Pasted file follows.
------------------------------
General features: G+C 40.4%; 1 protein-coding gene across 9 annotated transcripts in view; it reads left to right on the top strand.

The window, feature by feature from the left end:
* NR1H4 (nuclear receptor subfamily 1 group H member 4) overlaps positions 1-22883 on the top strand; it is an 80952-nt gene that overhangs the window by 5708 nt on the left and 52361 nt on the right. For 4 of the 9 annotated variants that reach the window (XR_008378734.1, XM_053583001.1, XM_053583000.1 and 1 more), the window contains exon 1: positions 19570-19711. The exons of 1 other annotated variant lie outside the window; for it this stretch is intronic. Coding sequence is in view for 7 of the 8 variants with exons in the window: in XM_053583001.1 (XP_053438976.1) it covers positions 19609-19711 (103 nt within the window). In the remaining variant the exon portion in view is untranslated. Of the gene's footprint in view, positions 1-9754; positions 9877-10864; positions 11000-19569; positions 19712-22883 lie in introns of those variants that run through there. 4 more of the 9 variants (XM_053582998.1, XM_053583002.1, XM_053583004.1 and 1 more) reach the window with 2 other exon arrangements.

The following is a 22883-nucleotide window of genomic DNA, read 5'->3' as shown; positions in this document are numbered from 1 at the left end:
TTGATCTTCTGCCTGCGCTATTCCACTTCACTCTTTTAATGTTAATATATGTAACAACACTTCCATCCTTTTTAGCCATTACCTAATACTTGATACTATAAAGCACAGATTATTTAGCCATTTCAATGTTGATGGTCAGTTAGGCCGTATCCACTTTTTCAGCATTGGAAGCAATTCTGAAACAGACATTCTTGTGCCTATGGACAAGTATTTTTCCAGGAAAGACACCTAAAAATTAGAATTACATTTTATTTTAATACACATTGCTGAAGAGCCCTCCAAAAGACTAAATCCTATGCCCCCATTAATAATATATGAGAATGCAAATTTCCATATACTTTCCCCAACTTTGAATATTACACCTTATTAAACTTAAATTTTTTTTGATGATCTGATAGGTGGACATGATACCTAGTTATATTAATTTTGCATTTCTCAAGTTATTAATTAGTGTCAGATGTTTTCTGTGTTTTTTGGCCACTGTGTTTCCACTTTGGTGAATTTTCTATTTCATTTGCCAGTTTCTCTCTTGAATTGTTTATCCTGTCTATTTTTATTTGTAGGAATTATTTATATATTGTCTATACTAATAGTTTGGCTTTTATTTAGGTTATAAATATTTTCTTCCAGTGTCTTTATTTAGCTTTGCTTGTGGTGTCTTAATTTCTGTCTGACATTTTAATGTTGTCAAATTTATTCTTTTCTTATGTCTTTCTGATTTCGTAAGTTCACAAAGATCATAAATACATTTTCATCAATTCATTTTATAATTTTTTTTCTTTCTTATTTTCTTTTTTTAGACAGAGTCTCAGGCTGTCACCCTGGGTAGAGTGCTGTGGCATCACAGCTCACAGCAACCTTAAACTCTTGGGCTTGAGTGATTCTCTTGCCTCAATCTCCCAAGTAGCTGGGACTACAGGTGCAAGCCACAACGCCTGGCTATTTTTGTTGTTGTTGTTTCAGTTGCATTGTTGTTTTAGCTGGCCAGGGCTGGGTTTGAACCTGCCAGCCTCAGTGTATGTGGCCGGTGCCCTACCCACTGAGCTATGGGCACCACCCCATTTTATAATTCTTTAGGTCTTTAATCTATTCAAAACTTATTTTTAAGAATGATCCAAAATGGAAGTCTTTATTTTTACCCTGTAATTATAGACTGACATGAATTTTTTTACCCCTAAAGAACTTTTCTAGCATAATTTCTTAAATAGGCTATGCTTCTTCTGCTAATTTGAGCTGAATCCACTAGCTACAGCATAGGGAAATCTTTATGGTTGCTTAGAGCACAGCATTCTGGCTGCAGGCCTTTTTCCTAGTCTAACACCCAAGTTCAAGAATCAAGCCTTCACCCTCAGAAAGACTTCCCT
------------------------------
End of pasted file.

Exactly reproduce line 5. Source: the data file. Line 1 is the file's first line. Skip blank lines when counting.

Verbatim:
TTGATCTTCTGCCTGCGCTATTCCACTTCACTCTTTTAATGTTAATATATGTAACAACACTTCCATCCTTTTTAGCCATTACCTAATACTTGATACTATAAAGCACAGATTATTTAGCCATTTCAATGTTGATGGTCAGTTAGGCCGTATCCACTTTTTCAGCATTGGAAGCAATTCTGAAACAGACATTCTTGTGCCTATGGACAAGTATTTTTCCAGGAAAGACACCTAAAAATTAGAATTACATTTTATTTTAATACACATTGCTGAAGAGCCCTCCAAAAGACTAAATCCTATGCCCCCATTAATAATATATGAGAATGCAAATTTCCATATACTTTCCCCAACTTTGAATATTACACCTTATTAAACTTAAATTTTTTTTGATGATCTGATAGGTGGACATGATACCTAGTTATATTAATTTTGCATTTCTCAAGTTATTAATTAGTGTCAGATGTTTTCTGTGTTTTTTGGCCACTGTGTTTCCACTTTGGTGAATTTTCTATTTCATTTGCCAGTTTCTCTCTTGAATTGTTTATCCTGTCTATTTTTATTTGTAGGAATTATTTATATATTGTCTATACTAATAGTTTGGCTTTTATTTAGGTTATAAATATTTTCTTCCAGTGTCTTTATTTAGCTTTGCTTGTGGTGTCTTAATTTCTGTCTGACATTTTAATGTTGTCAAATTTATTCTTTTCTTATGTCTTTCTGATTTCGTAAGTTCACAAAGATCATAAATACATTTTCATCAATTCATTTTATAATTTTTTTTCTTTCTTATTTTCTTTTTTTAGACAGAGTCTCAGGCTGTCACCCTGGGTAGAGTGCTGTGGCATCACAGCTCACAGCAACCTTAAACTCTTGGGCTTGAGTGATTCTCTTGCCTCAATCTCCCAAGTAGCTGGGACTACAGGTGCAAGCCACAACGCCTGGCTATTTTTGTTGTTGTTGTTTCAGTTGCATTGTTGTTTTAGCTGGCCAGGGCTGGGTTTGAACCTGCCAGCCTCAGTGTATGTGGCCGGTGCCCTACCCACTGAGCTATGGGCACCACCCCATTTTATAATTCTTTAGGTCTTTAATCTATTCAAAACTTATTTTTAAGAATGATCCAAAATGGAAGTCTTTATTTTTACCCTGTAATTATAGACTGACATGAATTTTTTTACCCCTAAAGAACTTTTCTAGCATAATTTCTTAAATAGGCTATGCTTCTTCTGCTAATTTGAGCTGAATCCACTAGCTACAGCATAGGGAAATCTTTATGGTTGCTTAGAGCACAGCATTCTGGCTGCAGGCCTTTTTCCTAGTCTAACACCCAAGTTCAAGAATCAAGCCTTCACCCTCAGAAAGACTTCCCT